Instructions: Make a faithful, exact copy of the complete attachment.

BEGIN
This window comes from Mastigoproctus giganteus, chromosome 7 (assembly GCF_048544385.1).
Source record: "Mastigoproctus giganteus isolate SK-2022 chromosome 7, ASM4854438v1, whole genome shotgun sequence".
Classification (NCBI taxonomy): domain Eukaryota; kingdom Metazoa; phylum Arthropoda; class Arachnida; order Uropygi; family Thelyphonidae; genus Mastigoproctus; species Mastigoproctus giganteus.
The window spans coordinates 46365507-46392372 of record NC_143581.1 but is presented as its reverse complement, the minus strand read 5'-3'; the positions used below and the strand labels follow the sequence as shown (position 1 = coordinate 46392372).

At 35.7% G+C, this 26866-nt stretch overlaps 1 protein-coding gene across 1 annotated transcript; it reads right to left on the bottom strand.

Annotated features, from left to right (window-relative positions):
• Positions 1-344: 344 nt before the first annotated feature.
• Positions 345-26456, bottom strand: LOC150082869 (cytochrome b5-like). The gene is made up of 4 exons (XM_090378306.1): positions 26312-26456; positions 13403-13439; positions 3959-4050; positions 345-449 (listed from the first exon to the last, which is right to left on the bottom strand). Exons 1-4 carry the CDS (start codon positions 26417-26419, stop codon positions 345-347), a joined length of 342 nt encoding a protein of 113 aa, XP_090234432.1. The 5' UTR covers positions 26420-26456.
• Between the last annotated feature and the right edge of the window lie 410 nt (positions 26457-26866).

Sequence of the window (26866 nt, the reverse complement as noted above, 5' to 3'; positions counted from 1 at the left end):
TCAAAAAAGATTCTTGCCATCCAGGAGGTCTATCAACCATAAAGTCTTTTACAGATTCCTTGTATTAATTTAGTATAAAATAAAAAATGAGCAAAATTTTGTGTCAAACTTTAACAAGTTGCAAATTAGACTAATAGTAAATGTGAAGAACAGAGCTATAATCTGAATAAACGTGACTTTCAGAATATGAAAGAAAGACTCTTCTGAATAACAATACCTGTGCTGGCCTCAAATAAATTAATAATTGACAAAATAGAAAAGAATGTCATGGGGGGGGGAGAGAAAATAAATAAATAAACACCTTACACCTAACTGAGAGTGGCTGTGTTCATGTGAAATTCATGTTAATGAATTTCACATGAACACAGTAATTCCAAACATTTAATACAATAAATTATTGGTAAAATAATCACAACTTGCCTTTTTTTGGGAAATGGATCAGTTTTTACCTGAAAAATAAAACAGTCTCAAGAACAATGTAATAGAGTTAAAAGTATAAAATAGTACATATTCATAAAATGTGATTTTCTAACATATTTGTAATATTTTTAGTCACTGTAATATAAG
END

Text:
This window comes from Mastigoproctus giganteus, chromosome 7 (assembly GCF_048544385.1).
Source record: "Mastigoproctus giganteus isolate SK-2022 chromosome 7, ASM4854438v1, whole genome shotgun sequence".
Classification (NCBI taxonomy): domain Eukaryota; kingdom Metazoa; phylum Arthropoda; class Arachnida; order Uropygi; family Thelyphonidae; genus Mastigoproctus; species Mastigoproctus giganteus.
The window spans coordinates 46365507-46392372 of record NC_143581.1 but is presented as its reverse complement, the minus strand read 5'-3'; the positions used below and the strand labels follow the sequence as shown (position 1 = coordinate 46392372).

At 35.7% G+C, this 26866-nt stretch overlaps 1 protein-coding gene across 1 annotated transcript; it reads right to left on the bottom strand.

Annotated features, from left to right (window-relative positions):
• Positions 1-344: 344 nt before the first annotated feature.
• Positions 345-26456, bottom strand: LOC150082869 (cytochrome b5-like). The gene is made up of 4 exons (XM_090378306.1): positions 26312-26456; positions 13403-13439; positions 3959-4050; positions 345-449 (listed from the first exon to the last, which is right to left on the bottom strand). Exons 1-4 carry the CDS (start codon positions 26417-26419, stop codon positions 345-347), a joined length of 342 nt encoding a protein of 113 aa, XP_090234432.1. The 5' UTR covers positions 26420-26456.
• Between the last annotated feature and the right edge of the window lie 410 nt (positions 26457-26866).

Sequence of the window (26866 nt, the reverse complement as noted above, 5' to 3'; positions counted from 1 at the left end):
TCAAAAAAGATTCTTGCCATCCAGGAGGTCTATCAACCATAAAGTCTTTTACAGATTCCTTGTATTAATTTAGTATAAAATAAAAAATGAGCAAAATTTTGTGTCAAACTTTAACAAGTTGCAAATTAGACTAATAGTAAATGTGAAGAACAGAGCTATAATCTGAATAAACGTGACTTTCAGAATATGAAAGAAAGACTCTTCTGAATAACAATACCTGTGCTGGCCTCAAATAAATTAATAATTGACAAAATAGAAAAGAATGTCATGGGGGGGGGAGAGAAAATAAATAAATAAACACCTTACACCTAACTGAGAGTGGCTGTGTTCATGTGAAATTCATGTTAATGAATTTCACATGAACACAGTAATTCCAAACATTTAATACAATAAATTATTGGTAAAATAATCACAACTTGCCTTTTTTTGGGAAATGGATCAGTTTTTACCTGAAAAATAAAACAGTCTCAAGAACAATGTAATAGAGTTAAAAGTATAAAATAGTACATATTCATAAAATGTGATTTTCTAACATATTTGTAATATTTTTAGTCACTGTAATATAAG